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Places to ride to from RidersRest...
We have compiled many routes with a description and maps

which incorporate most of these spectacular locations they can be seen at
--->
motomassif.info <---

 
You will find us more than willing to assist in route planning during your stay with us or for your onward journey.
 
We are competent with most SatNav systems and have the facilities to upload waypoints and routes using MapQuest/Navteq mapping technology.
 
If you would prefer we could also organise lead rideouts from Ridersrest for a small fee (Usually enough to cover Fuel & lunch) This would usually consist of approx 200 mile rides through your pick of places below, utilising the great roads, cafes and views along the way.
 


Built into limestone cliffs, with its medieval houses clinging precariously overlooking the gorge of the River Alzou, Rocamadour is a major pilgrimage site. The town is famed for being the site where the body of St Amadour was discovered near the town’s chapel in 1166, an event which led to a succession of miracles in the town. Dedicated to the Virgin Mary, the town ranks behind Rome, Jerusalem and Santiago de Compostela as a pilgrimage site. Visitors to the town can climb the Grand Escalier (Great Ladder) to the 12th-century Cité Religeuse (Religious City) at the top, which consists of seven chapels. Visitors can also climb the Chemin de Croix (Way of the Cross) for exceptional views of the Dordogne from the ramparts of the 14th-century château.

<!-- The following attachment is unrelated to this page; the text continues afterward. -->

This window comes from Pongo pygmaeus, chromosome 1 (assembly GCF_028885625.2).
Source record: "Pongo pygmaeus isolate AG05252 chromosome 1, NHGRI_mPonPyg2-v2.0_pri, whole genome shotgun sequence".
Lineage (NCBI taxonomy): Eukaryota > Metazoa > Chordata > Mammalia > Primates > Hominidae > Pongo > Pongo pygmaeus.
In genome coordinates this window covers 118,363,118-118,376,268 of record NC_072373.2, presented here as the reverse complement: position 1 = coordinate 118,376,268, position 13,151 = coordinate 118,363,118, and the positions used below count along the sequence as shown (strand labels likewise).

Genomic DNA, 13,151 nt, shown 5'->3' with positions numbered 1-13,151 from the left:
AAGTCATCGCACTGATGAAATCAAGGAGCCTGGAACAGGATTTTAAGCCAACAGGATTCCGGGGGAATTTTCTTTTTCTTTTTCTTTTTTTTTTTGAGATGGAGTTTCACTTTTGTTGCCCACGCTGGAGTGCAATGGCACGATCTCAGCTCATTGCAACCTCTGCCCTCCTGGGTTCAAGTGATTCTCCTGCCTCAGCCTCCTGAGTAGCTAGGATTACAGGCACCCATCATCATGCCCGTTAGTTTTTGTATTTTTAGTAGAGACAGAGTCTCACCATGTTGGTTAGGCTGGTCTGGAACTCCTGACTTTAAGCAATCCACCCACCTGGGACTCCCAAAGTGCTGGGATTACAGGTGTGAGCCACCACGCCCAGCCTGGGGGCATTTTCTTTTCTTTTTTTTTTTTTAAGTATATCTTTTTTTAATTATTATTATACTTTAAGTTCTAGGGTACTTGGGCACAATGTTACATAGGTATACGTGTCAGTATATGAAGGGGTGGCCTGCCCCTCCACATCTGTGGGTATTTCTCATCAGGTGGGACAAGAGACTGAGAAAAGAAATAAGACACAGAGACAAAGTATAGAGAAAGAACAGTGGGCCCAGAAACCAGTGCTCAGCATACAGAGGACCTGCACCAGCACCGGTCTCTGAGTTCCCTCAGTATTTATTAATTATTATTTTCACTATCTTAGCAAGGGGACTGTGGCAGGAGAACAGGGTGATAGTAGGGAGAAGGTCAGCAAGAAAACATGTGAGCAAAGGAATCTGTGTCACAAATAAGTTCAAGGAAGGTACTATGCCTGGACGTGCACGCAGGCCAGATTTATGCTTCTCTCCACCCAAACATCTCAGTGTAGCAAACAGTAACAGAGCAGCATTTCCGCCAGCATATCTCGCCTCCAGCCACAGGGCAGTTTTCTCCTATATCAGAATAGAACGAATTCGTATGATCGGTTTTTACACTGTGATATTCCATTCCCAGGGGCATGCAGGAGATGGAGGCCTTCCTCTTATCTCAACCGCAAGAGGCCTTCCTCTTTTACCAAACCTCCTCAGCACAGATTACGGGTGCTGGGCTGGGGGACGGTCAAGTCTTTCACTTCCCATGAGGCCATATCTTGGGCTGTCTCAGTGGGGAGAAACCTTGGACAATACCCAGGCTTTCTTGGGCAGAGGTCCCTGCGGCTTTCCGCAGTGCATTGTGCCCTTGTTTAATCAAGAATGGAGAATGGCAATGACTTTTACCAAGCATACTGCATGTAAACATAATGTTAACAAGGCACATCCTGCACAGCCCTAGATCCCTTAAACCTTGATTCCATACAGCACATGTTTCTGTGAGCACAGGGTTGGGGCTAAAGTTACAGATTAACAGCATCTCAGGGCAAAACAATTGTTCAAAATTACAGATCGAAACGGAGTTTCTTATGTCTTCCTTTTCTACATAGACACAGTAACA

Other attractions nearby include the Rocher des Aigles birds of prey conservation centre, the Forêt des Singes monkey sanctuary and the Grottes de Lacave underground caves.
 
 

Les Eyzies - Sarlat les Caneda

Sarlat the geographical centre of Périgord-Quercy, is by far the most important tourist site in the region Over a million visitors discover or re discover this medieval jewel every year. This town of l0,000 inhabitants today occupies top spot in terms of tourists and culture. Although this is basically a cultural town, industry is also represented, mainly by food processing firms, many of which produce foie gras. This foie gras, one of the most highly rated in France has contributed to the great culinary reputation of the Périgord in general and the town in particular.
 
Although it has one of the largest medieval urban areas (13th to 16th centuries) in the world, Sarlat cannot claim a very distant past. The initial Sarlat abbey was most probably founded between 820 and 840 AD by Duke Pepin of Aquitaine. Saint Bernard stopped off in Sarlat in 1147 during his journey through the South of France to spread the gospel to the many Cathars. The plague was predominant at the time. He gave the sick consecrated bread to eat and healed them. This event, this miracle even was commemorated by the building of the strange graveyard lantern which, still today, remains one of the towns symbols.
A warren of alleyways, virtually unchanged since the middle ages, lined with warm ochre stone houses, each with its own distinctive facade and ornately sculptured window embrasures, set off by the stone roofs and turrets, make Sarlat a must for any tourist visiting the Dordogne. Sarlat’s Saturday market is excellent, teaming with life, an unforgetable experience from the street artists that throng there, to the wonderful fresh local produce.
 

 

 

Font de Gaume